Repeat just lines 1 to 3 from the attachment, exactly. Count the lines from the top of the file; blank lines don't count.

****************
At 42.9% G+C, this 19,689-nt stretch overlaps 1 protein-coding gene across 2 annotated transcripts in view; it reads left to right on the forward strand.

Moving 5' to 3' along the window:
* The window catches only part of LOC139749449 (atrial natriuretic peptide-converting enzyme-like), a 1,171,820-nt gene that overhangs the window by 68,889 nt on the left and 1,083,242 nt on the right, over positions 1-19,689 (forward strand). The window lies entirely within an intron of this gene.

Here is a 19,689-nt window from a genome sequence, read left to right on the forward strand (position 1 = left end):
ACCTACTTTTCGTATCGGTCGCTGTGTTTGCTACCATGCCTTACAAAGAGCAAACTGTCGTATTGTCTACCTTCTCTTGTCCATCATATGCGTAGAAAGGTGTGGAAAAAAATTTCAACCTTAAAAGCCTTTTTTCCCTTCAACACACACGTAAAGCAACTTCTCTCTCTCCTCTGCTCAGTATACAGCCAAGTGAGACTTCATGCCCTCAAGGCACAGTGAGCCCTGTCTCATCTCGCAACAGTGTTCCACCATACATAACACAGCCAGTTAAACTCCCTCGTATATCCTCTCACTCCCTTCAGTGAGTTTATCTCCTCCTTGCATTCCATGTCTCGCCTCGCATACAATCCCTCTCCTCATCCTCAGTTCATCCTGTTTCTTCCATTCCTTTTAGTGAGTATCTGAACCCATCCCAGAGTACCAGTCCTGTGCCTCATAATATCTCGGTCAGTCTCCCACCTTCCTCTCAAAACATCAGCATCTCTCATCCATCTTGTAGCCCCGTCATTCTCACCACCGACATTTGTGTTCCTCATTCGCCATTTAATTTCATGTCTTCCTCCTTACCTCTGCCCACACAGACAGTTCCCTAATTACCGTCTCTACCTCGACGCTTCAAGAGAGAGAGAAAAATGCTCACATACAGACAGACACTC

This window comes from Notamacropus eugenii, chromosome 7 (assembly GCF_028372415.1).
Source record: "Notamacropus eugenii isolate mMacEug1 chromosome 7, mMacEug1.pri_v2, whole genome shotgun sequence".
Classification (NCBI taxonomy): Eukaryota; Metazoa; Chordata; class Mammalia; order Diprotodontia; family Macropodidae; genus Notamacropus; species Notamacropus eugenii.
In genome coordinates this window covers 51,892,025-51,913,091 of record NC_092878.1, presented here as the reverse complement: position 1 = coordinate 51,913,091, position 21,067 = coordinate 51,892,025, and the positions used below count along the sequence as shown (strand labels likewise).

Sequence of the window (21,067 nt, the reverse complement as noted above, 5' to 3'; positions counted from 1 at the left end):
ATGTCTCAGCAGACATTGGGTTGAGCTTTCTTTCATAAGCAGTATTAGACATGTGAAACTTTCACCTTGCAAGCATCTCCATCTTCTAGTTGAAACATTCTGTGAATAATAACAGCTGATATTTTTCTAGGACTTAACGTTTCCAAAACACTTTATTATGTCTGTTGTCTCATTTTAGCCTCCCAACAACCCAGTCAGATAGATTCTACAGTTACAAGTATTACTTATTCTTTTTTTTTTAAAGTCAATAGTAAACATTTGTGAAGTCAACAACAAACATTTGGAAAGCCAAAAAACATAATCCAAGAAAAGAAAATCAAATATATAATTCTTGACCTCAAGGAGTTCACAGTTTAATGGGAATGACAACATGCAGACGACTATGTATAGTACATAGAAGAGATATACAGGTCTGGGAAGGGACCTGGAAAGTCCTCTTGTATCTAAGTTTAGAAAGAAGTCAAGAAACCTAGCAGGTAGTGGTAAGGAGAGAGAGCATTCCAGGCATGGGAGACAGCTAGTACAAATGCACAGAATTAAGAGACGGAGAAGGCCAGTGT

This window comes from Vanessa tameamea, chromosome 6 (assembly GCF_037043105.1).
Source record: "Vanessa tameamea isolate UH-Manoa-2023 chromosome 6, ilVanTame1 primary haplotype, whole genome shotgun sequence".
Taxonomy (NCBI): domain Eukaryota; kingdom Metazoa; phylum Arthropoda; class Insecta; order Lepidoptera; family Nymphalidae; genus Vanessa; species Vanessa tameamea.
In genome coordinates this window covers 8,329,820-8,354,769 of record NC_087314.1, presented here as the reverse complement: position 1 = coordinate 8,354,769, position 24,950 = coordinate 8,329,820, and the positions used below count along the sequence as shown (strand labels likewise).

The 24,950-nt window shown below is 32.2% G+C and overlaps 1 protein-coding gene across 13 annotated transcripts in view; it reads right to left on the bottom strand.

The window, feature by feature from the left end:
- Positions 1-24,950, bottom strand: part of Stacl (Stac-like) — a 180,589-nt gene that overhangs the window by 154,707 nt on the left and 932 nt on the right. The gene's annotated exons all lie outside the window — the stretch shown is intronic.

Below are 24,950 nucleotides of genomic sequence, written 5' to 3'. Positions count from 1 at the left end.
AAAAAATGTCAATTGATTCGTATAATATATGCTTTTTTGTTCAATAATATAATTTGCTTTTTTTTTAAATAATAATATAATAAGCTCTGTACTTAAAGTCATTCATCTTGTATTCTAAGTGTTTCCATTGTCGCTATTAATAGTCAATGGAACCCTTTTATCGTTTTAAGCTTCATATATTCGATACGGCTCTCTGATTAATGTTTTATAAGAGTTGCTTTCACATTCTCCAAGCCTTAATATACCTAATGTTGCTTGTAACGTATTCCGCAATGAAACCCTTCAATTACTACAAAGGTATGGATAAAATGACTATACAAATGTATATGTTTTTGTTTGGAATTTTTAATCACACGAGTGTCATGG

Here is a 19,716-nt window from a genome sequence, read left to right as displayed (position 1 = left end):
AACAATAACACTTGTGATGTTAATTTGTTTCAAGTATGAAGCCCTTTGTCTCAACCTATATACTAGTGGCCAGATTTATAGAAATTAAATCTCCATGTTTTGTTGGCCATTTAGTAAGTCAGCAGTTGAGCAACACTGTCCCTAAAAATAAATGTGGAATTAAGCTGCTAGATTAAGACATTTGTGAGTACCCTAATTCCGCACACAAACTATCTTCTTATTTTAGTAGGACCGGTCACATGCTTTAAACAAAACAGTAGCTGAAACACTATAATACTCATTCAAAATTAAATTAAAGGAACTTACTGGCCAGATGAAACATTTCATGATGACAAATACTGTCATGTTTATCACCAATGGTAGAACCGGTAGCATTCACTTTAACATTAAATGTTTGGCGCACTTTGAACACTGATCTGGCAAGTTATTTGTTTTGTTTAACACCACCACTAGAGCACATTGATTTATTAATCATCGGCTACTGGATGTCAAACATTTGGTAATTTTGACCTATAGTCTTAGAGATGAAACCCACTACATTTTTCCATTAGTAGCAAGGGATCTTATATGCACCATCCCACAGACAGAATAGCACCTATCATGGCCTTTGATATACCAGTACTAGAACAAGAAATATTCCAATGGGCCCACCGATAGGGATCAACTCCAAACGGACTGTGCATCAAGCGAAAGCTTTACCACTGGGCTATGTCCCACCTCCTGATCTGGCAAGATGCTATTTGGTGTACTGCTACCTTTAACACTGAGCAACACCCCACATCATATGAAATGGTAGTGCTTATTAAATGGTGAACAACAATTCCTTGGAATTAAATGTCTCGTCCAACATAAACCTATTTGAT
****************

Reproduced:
At 42.9% G+C, this 19,689-nt stretch overlaps 1 protein-coding gene across 2 annotated transcripts in view; it reads left to right on the forward strand.

Moving 5' to 3' along the window:
* The window catches only part of LOC139749449 (atrial natriuretic peptide-converting enzyme-like), a 1,171,820-nt gene that overhangs the window by 68,889 nt on the left and 1,083,242 nt on the right, over positions 1-19,689 (forward strand). The window lies entirely within an intron of this gene.